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PS Picks: The 'Art in the Age of the Internet, 1989 to Today' Exhibition at the Institute of Contemporary Art

PS Picks is a selection of the best things that the magazine's staff and contributors are reading, watching, or otherwise paying attention to in the worlds of art, politics, and culture.

After more than a decade of declining participation in the arts, the majority of Americans—about 71 percent—now consume art electronically. A new exhibition at the Institute of Contemporary Art, Boston seeks to examine what that means for art, and how the digital age has changed the field. Featuring a broad range of works across different mediums—including painting, performance, photography, sculpture, video, and "web-based projects"—the exhibition traces the history of digital-age art from the fall of the Berlin Wall to the social movement Black Lives Matter. In that period the Internet has both created new opportunities for communication and also challenged artists to create new and inventive work.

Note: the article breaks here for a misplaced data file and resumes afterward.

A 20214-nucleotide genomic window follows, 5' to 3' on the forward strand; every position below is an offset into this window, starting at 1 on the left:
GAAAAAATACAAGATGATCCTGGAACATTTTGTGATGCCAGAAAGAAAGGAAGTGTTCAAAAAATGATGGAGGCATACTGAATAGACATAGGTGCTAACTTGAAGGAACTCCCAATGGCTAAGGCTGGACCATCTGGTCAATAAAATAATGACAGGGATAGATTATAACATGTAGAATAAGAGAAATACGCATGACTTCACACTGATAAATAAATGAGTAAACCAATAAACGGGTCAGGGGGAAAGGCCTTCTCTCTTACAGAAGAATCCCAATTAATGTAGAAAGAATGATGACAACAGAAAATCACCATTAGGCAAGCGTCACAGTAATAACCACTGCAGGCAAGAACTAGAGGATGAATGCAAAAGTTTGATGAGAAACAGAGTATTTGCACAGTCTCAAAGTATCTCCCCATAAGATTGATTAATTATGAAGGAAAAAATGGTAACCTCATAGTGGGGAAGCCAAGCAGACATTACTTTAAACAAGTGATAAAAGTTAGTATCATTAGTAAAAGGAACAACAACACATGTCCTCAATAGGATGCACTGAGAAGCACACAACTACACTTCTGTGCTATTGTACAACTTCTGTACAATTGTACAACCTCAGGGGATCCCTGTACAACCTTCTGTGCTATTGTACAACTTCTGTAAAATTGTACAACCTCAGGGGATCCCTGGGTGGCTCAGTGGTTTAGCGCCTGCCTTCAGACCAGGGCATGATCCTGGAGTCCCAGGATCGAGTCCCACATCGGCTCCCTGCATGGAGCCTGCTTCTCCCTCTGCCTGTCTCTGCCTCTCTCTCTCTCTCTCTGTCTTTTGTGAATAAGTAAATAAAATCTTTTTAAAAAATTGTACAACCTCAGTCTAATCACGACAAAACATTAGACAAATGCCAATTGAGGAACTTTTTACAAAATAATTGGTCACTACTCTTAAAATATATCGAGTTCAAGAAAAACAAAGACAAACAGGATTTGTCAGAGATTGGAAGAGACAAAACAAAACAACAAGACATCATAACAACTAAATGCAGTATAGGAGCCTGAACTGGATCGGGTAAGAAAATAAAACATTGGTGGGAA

Visitors will find modern themes of digital art, like human enhancement and government surveillance, on display, as well as enduring issues of resistance, community, and identity. The exhibition—along with its accompanying book—features artists like Ed Atkins, who creates hyper-realistic digital avatars, provide a thoughtful, sometimes disturbing, perspective on technological change. In Atkins' words, his work shows how technologies like CGI are "pushing hard at realistic and failing hard to push into real."

A version of this story originally appeared in the February 2018 issue of Pacific Standard. Subscribe now and get eight issues/year or purchase a single copy of the magazine.